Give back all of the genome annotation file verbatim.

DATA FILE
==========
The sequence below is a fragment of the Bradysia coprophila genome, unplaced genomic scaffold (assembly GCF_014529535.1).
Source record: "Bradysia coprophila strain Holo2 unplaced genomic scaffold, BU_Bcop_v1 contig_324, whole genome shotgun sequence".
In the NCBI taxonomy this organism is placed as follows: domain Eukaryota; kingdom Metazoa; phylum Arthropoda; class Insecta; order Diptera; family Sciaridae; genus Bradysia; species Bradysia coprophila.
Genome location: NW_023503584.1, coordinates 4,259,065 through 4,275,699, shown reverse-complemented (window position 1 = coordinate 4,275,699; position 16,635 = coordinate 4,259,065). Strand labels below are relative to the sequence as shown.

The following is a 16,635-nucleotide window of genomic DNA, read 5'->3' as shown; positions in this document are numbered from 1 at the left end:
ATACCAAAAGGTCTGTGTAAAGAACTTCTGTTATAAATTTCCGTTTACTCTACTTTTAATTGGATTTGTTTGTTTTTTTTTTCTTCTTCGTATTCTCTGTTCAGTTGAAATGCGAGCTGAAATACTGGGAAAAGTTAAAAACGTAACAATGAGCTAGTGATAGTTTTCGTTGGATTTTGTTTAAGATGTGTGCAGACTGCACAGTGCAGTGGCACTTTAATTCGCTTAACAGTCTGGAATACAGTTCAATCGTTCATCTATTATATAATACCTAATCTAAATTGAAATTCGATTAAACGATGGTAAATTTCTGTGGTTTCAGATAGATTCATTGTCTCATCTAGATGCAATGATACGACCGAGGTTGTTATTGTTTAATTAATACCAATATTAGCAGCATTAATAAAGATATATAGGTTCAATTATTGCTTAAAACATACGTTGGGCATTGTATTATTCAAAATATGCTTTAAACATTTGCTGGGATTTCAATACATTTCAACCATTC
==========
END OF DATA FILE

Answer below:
The sequence below is a fragment of the Bradysia coprophila genome, unplaced genomic scaffold (assembly GCF_014529535.1).
Source record: "Bradysia coprophila strain Holo2 unplaced genomic scaffold, BU_Bcop_v1 contig_324, whole genome shotgun sequence".
In the NCBI taxonomy this organism is placed as follows: domain Eukaryota; kingdom Metazoa; phylum Arthropoda; class Insecta; order Diptera; family Sciaridae; genus Bradysia; species Bradysia coprophila.
Genome location: NW_023503584.1, coordinates 4,259,065 through 4,275,699, shown reverse-complemented (window position 1 = coordinate 4,275,699; position 16,635 = coordinate 4,259,065). Strand labels below are relative to the sequence as shown.

The following is a 16,635-nucleotide window of genomic DNA, read 5'->3' as shown; positions in this document are numbered from 1 at the left end:
ATACCAAAAGGTCTGTGTAAAGAACTTCTGTTATAAATTTCCGTTTACTCTACTTTTAATTGGATTTGTTTGTTTTTTTTTTCTTCTTCGTATTCTCTGTTCAGTTGAAATGCGAGCTGAAATACTGGGAAAAGTTAAAAACGTAACAATGAGCTAGTGATAGTTTTCGTTGGATTTTGTTTAAGATGTGTGCAGACTGCACAGTGCAGTGGCACTTTAATTCGCTTAACAGTCTGGAATACAGTTCAATCGTTCATCTATTATATAATACCTAATCTAAATTGAAATTCGATTAAACGATGGTAAATTTCTGTGGTTTCAGATAGATTCATTGTCTCATCTAGATGCAATGATACGACCGAGGTTGTTATTGTTTAATTAATACCAATATTAGCAGCATTAATAAAGATATATAGGTTCAATTATTGCTTAAAACATACGTTGGGCATTGTATTATTCAAAATATGCTTTAAACATTTGCTGGGATTTCAATACATTTCAACCATTC